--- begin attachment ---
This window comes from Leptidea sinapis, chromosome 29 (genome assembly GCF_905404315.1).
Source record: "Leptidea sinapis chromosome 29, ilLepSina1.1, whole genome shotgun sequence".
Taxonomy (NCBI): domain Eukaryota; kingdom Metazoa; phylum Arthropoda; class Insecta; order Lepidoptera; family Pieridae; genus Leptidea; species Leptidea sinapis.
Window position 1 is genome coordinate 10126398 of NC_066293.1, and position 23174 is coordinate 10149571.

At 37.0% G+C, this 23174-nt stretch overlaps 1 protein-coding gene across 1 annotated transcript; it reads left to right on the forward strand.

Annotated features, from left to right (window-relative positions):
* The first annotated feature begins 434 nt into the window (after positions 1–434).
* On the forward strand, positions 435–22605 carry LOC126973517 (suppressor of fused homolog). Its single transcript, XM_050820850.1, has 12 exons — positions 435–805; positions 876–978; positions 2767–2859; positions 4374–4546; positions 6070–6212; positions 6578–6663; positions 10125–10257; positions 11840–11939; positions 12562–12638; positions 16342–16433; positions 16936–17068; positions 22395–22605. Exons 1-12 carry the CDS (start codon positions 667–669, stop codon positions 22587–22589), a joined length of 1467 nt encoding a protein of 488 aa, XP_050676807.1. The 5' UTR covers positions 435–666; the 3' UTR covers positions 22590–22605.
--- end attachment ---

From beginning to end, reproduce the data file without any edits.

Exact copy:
This window comes from Leptidea sinapis, chromosome 29 (genome assembly GCF_905404315.1).
Source record: "Leptidea sinapis chromosome 29, ilLepSina1.1, whole genome shotgun sequence".
Taxonomy (NCBI): domain Eukaryota; kingdom Metazoa; phylum Arthropoda; class Insecta; order Lepidoptera; family Pieridae; genus Leptidea; species Leptidea sinapis.
Window position 1 is genome coordinate 10126398 of NC_066293.1, and position 23174 is coordinate 10149571.

At 37.0% G+C, this 23174-nt stretch overlaps 1 protein-coding gene across 1 annotated transcript; it reads left to right on the forward strand.

Annotated features, from left to right (window-relative positions):
* The first annotated feature begins 434 nt into the window (after positions 1–434).
* On the forward strand, positions 435–22605 carry LOC126973517 (suppressor of fused homolog). Its single transcript, XM_050820850.1, has 12 exons — positions 435–805; positions 876–978; positions 2767–2859; positions 4374–4546; positions 6070–6212; positions 6578–6663; positions 10125–10257; positions 11840–11939; positions 12562–12638; positions 16342–16433; positions 16936–17068; positions 22395–22605. Exons 1-12 carry the CDS (start codon positions 667–669, stop codon positions 22587–22589), a joined length of 1467 nt encoding a protein of 488 aa, XP_050676807.1. The 5' UTR covers positions 435–666; the 3' UTR covers positions 22590–22605.